The team that many of their compatriots didn't want will return in public after decades of unmourned absence Friday without their biggest star and against one of the favourites for an Olympic football tournament where tickets are being withdrawn.
Welcome to the strange world of the Great Britain team, who are set to play their lone, full-blown warm-up match against Brazil at northeast side Middlesbrough's Riverside Stadium, far away from the Games hub of London.
Not since 1960 has a British side competed at an Olympics and, even though they are now on their doorstep, there are many within UK football who wish the exile was ongoing.
Currently, England, Scotland, Wales and Northern Ireland all exist as independent football nations.
Despite repeated assurances from FIFA, the world governing body, the fear among the Celtic countries, who have urged their players to boycott Olympic football, is that involvement in any Great Britain team will jeopardise their separate identities and one day lead to them being absorbed into an all-British side dominated by England.
Team GB manager Stuart Pearce, the former England defender, always insisted he would select his 18-man squad on merit and, in so doing, has spared 50 percent of the constituent nations of Britain a dilemma by not picking any Scottish or Northern Irish players.
However, that has bolstered the hand of the "doomsday scenario" lobby.
And Pearce, who has chosen 13 Englishmen and five Welshmen, also showed the same lack of sentimentality that saw him nicknamed "Psycho" in his playing days by omitting David Beckham, not just the most famous active British footballer but a global celebrity.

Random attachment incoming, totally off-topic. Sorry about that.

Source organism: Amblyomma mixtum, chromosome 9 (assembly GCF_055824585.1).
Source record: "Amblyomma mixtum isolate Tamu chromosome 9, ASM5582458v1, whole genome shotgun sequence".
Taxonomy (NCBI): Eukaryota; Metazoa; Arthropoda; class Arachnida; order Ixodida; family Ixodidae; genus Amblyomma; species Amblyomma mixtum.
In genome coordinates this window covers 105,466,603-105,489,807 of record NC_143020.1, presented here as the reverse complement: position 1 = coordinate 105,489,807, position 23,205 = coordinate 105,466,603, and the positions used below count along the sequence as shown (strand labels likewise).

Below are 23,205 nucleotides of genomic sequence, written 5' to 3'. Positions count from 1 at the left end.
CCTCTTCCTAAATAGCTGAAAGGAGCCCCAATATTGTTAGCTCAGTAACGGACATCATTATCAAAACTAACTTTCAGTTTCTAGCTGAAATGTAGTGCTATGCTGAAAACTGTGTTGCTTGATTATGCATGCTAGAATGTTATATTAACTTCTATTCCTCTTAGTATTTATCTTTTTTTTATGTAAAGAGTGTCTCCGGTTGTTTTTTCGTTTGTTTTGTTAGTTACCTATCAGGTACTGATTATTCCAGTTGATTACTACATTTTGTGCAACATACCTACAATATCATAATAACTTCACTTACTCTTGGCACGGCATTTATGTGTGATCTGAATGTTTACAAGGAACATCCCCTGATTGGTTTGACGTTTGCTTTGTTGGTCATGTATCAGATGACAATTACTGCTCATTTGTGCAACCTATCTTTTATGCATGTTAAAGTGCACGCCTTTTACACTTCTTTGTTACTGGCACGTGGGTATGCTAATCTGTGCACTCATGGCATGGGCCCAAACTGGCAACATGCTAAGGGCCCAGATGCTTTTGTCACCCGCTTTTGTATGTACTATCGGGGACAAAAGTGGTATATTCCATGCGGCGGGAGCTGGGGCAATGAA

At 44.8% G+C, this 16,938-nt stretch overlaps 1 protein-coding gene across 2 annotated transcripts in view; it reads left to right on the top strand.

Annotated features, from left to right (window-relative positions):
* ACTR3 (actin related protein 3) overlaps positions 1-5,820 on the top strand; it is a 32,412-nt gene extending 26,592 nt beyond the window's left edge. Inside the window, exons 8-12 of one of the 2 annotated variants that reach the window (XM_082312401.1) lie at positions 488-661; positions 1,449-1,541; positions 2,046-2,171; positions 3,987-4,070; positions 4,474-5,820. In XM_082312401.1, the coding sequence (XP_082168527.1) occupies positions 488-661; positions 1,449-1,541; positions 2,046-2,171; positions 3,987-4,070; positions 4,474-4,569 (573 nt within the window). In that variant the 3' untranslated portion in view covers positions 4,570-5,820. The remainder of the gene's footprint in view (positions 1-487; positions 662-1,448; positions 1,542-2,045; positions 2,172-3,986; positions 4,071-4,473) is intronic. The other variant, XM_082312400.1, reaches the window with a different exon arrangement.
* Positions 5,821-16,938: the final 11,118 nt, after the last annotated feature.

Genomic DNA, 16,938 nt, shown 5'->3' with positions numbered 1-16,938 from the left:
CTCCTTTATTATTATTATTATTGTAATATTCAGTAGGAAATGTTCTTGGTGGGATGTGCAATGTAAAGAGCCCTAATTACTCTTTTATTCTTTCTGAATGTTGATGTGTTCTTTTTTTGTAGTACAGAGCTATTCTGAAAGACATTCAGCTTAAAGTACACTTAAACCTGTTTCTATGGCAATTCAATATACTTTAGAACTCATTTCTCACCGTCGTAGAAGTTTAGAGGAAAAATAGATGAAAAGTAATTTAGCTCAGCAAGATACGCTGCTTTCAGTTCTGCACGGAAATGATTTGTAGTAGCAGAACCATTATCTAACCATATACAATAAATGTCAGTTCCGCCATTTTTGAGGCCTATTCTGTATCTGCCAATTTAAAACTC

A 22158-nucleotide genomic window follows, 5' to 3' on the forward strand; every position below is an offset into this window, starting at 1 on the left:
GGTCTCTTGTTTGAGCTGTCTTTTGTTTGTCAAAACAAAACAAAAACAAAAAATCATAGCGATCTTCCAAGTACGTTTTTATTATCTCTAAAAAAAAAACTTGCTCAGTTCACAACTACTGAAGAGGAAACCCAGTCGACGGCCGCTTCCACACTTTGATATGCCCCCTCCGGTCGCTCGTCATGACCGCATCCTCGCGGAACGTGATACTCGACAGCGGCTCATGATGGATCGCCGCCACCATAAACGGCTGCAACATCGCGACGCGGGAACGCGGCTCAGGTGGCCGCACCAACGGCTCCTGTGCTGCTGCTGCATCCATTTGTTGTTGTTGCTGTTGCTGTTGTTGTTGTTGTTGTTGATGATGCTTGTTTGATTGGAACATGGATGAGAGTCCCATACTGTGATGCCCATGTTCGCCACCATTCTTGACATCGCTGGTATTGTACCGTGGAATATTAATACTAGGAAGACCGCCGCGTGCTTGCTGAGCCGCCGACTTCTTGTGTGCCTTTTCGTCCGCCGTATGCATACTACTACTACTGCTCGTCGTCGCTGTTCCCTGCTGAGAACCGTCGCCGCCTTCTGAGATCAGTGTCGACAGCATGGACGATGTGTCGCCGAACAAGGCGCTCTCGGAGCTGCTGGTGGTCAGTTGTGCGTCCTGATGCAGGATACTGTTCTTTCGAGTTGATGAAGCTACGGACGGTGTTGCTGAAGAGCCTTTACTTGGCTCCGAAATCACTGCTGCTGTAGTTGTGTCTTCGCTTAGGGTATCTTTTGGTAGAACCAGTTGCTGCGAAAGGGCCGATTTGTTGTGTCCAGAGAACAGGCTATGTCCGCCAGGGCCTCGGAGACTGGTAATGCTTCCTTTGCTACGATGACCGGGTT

Pearce decided the much-praised role Beckham, who now plays for the lightly regarded Los Angeles Galaxy, had in bringing the Olympics to his home city of London was no compensation for the former Manchester United, Real Madrid and England midfielder's waning powers on the pitch.
Some, though, have even pointed to Beckham's absence playing a role in the decision this week by games organisers to take up to 500,000 football tickets off sale, due to a lack of demand.
But instead of making the ex-England captain the skipper of his Team GB side, Pearce gave the honour to Manchester United great Ryan Giggs, still going strong at Old Trafford, and now one of three over-age players in an Olympic competition that is primarily an Under-23 event.
For the 38-year-old Welshman this is uncharted territory in more ways than one as the last time Wales qualified for the latter stages of a major tournament was at the 1958 World Cup.
Team GB lost their recent first "friendly" by the only goal to Mexico, and Pearce is looking for his side to build on what he described as an encouraging performance against the Central Americans, played over three 30-minute periods in a behind-closed-door game in Spain.
England begin the tournament proper against Senegal at Old Trafford on July 26 and also face the United Arab Emirates and Uruguay in the group stage.
"The experience of playing together as a group against Mexico has been a big help," said Pearce.
"I want to see us push on form that display now when we face Brazil."
The presence of the South Americans, the rest of the world's "second favourite" team should, organisers hope, ensure a crowd of some 30,000 in a Riverside where the capacity is 35,000.
Many Middlesbrough fans have warm memories of Juninho, the Brazilian playmaker who had two spells with the club in the 1990s and 2000s.
Now Brazil are expected to include Oscar, the 20-year-old midfielder who is in the process of completing a Â£25-million ($39-million, 31.8-million-euro) move from Internacional to European champions Chelsea, in their side for Friday's match.
Olympic football boasts a rich history, having been included as a medal sport since 1900.
The strongly fancied Brazilians, who won bronze in Beijing four years ago, have been paired with Egypt, Belarus and New Zealand in the 16-team tournament, staged at six venues, which culminates in a final at Wembley Stadium on August 11.
Reigning Olympic champions Argentina failed to qualify.
Despite the apparent spectator-apathy for the football tournament, Giggs insisted: "Expectation will grow as we get closer to the games. We're the home team and hopefully the fans will come out and support us."